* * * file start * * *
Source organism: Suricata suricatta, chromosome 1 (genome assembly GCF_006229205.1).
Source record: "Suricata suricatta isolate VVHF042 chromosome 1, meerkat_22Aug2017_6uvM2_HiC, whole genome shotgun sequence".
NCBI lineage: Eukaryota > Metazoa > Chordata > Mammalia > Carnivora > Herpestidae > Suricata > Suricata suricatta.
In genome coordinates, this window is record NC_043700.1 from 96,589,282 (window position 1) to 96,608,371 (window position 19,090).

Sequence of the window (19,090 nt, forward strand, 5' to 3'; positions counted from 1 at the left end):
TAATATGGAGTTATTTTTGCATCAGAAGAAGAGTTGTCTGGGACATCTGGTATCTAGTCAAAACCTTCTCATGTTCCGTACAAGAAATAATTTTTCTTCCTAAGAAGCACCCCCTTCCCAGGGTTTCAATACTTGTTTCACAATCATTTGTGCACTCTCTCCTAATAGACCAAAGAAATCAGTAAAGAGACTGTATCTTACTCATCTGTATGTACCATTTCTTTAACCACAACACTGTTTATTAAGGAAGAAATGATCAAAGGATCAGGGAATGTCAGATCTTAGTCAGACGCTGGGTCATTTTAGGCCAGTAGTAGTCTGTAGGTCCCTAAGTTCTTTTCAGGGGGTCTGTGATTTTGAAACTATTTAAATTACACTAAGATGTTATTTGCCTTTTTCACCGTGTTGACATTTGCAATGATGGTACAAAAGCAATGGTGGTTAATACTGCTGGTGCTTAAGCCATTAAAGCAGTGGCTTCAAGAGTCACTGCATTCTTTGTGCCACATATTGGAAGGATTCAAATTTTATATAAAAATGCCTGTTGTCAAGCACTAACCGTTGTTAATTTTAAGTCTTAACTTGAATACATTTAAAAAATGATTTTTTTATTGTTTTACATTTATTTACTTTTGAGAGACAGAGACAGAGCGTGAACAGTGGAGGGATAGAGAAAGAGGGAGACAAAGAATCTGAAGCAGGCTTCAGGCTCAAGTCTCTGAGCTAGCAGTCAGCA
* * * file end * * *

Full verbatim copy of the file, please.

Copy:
Source organism: Suricata suricatta, chromosome 1 (genome assembly GCF_006229205.1).
Source record: "Suricata suricatta isolate VVHF042 chromosome 1, meerkat_22Aug2017_6uvM2_HiC, whole genome shotgun sequence".
NCBI lineage: Eukaryota > Metazoa > Chordata > Mammalia > Carnivora > Herpestidae > Suricata > Suricata suricatta.
In genome coordinates, this window is record NC_043700.1 from 96,589,282 (window position 1) to 96,608,371 (window position 19,090).

Sequence of the window (19,090 nt, forward strand, 5' to 3'; positions counted from 1 at the left end):
TAATATGGAGTTATTTTTGCATCAGAAGAAGAGTTGTCTGGGACATCTGGTATCTAGTCAAAACCTTCTCATGTTCCGTACAAGAAATAATTTTTCTTCCTAAGAAGCACCCCCTTCCCAGGGTTTCAATACTTGTTTCACAATCATTTGTGCACTCTCTCCTAATAGACCAAAGAAATCAGTAAAGAGACTGTATCTTACTCATCTGTATGTACCATTTCTTTAACCACAACACTGTTTATTAAGGAAGAAATGATCAAAGGATCAGGGAATGTCAGATCTTAGTCAGACGCTGGGTCATTTTAGGCCAGTAGTAGTCTGTAGGTCCCTAAGTTCTTTTCAGGGGGTCTGTGATTTTGAAACTATTTAAATTACACTAAGATGTTATTTGCCTTTTTCACCGTGTTGACATTTGCAATGATGGTACAAAAGCAATGGTGGTTAATACTGCTGGTGCTTAAGCCATTAAAGCAGTGGCTTCAAGAGTCACTGCATTCTTTGTGCCACATATTGGAAGGATTCAAATTTTATATAAAAATGCCTGTTGTCAAGCACTAACCGTTGTTAATTTTAAGTCTTAACTTGAATACATTTAAAAAATGATTTTTTTATTGTTTTACATTTATTTACTTTTGAGAGACAGAGACAGAGCGTGAACAGTGGAGGGATAGAGAAAGAGGGAGACAAAGAATCTGAAGCAGGCTTCAGGCTCAAGTCTCTGAGCTAGCAGTCAGCA